Sheryl Crow Doesn’t Get ‘The Big Stink’ Over Taylor Swift’s Scooter Braun Drama

Sheryl Crow will not be one for music trade drama, however she took the time to chime in concerning the much-publicized beef between Taylor Swift and megaproducer Scooter Braun.  

Last month, Swift introduced plans to re-record songs from her first six albums after her again catalog was acquired by Braun in a controversial $300 million deal along with her former document label, Big Machine. The pop star had revealed a lengthy Tumblr post in June after information of the sale broke, blasting Braun for his “manipulative bullying” and involvement in conflicts she’s had with Justin Bieber, Kanye West and Kim Kardashian.

Crow, who just lately signed to Big Machine herself, mentioned in a Wednesday look on “Watch What Happens Live” that she hadn’t adopted the Swift/Braun drama intently. Still, she instructed that Swift may must, effectively, relax a bit concerning the sale.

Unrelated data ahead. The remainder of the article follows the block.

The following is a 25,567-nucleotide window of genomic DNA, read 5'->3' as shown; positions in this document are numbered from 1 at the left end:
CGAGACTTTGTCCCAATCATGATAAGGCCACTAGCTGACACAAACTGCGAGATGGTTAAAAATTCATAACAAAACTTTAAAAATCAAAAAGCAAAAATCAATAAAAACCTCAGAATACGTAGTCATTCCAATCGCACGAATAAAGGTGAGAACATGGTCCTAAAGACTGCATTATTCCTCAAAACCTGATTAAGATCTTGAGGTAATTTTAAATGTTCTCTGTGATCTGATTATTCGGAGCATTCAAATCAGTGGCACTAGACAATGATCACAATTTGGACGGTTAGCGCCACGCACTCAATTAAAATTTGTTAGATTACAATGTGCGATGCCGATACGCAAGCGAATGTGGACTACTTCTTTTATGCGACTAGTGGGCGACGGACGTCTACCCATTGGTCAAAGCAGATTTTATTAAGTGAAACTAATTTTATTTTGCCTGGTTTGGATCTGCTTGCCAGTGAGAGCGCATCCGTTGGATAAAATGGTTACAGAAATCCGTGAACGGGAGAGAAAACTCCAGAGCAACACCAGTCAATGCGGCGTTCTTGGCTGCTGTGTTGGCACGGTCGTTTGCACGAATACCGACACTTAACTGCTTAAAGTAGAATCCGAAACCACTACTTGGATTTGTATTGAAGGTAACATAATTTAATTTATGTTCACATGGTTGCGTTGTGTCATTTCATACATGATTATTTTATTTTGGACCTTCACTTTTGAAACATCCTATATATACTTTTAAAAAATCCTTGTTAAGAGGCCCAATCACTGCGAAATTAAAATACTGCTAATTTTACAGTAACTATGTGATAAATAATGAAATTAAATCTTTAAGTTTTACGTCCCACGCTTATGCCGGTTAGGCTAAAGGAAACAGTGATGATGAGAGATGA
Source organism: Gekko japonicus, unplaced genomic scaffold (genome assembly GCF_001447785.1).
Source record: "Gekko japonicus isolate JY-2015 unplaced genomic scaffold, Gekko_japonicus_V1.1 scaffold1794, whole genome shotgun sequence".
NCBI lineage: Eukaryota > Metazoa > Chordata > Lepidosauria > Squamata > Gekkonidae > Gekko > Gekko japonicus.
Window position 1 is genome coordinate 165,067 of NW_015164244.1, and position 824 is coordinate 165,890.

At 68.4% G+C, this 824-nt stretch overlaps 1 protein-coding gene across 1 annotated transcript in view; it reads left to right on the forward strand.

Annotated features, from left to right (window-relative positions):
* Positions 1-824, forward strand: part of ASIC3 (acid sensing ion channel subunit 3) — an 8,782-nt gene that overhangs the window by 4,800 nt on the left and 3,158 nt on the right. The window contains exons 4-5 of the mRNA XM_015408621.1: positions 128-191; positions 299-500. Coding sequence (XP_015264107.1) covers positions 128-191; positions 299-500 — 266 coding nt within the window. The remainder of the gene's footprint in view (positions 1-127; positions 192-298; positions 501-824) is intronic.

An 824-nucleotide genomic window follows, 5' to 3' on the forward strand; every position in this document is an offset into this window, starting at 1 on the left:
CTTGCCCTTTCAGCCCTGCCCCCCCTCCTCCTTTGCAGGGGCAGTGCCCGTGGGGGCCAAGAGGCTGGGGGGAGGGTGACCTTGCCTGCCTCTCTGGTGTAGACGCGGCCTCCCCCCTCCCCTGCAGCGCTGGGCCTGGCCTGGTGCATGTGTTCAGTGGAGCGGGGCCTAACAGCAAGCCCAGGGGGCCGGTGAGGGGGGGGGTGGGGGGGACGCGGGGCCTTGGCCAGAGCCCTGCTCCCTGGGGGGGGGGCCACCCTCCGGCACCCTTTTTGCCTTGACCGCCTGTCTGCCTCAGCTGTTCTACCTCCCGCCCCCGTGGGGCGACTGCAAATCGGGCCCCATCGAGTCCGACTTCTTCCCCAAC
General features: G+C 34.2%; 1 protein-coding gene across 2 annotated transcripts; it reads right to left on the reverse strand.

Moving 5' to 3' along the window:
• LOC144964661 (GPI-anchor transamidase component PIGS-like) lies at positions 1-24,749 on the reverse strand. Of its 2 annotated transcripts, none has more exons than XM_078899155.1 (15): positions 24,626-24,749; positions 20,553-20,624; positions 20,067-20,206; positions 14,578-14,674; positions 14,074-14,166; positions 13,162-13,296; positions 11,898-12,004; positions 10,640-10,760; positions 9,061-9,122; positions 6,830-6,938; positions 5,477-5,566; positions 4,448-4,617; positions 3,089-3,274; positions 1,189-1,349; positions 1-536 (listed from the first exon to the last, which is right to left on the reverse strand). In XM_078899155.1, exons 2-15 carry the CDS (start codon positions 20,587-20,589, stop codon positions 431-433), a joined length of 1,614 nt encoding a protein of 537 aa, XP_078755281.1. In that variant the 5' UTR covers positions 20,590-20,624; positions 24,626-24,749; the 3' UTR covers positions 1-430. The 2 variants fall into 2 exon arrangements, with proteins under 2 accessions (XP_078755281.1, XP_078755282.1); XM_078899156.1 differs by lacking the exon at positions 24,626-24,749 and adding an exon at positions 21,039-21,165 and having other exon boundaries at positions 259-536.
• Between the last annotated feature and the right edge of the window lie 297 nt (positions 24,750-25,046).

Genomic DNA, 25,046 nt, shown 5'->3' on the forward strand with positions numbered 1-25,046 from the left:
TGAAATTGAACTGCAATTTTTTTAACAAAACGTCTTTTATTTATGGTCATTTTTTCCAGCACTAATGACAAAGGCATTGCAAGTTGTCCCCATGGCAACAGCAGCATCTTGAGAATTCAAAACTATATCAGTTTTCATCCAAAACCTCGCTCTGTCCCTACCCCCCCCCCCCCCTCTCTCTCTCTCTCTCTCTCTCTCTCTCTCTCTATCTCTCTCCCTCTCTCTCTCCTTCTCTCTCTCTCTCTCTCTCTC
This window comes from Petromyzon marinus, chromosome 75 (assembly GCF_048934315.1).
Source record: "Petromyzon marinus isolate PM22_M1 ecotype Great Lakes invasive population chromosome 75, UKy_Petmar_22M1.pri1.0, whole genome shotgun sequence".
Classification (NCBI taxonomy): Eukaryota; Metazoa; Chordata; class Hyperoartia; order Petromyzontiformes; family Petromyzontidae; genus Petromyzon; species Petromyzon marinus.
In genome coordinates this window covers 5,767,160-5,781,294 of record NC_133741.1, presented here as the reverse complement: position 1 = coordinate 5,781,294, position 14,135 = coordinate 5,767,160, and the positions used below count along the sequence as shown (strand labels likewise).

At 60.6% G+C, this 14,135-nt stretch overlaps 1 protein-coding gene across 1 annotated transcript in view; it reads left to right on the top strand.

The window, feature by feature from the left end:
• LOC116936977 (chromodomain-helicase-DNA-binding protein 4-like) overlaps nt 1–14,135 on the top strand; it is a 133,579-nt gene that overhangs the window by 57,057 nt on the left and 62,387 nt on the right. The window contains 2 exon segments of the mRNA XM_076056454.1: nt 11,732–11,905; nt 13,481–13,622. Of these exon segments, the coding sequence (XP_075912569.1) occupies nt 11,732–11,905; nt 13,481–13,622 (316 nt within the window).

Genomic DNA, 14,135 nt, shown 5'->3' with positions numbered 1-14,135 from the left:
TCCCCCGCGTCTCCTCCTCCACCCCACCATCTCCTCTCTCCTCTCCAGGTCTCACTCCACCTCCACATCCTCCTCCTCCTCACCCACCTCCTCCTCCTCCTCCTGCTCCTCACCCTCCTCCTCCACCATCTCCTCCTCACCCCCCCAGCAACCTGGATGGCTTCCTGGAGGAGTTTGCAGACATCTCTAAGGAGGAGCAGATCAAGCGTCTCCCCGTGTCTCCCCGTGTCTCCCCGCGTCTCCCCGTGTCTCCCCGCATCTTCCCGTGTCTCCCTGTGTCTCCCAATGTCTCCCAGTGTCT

“I signed with a record label 30 years ago, and within five years it became owned by Interscope,” the nine-time Grammy winner mentioned, as seen within the clip beneath. “Then Interscope got bought by Universal … these things, that’s just the way the business goes. It’s totally not unusual for your masters to change hands like 9,000 times.”

“So I don’t know what the big stink was,” she added. “I’m out of the loop. I don’t really know.”

Swift’s accusations have divided the music trade. Many of Braun’s purchasers, together with Bieber and Demi Lovato, got here to his protection. Others, like singers Kelly Clarkson and Halsey, have sympathized with Swift, who has since signed a brand new document take care of Republic Records and Universal Music Group.

Crow, in the meantime, has recently been outspoken concerning the shifting manner music is distributed. In August, she launched her 11th album, “Threads,” that includes collaborations with Brandi Carlile, Stevie Nicks and Chris Stapleton, amongst others.

Though Crow has no plans to retire, she has mentioned “Threads” can be her final full-length album. Looking forward, she plans to give attention to releasing particular person singles and touring as a substitute.

“I’m of the generation of people who actually bought albums,” she told Vanity Fair last month. “It just feels like a nice, neat, and tidy way to wrap up a 30-year-career of the tradition of making full artistic statements, which is basically what I grew up with.”

UPDATE Sept. 12: Crow clarified her remarks in a brief video posted to Twitter.  

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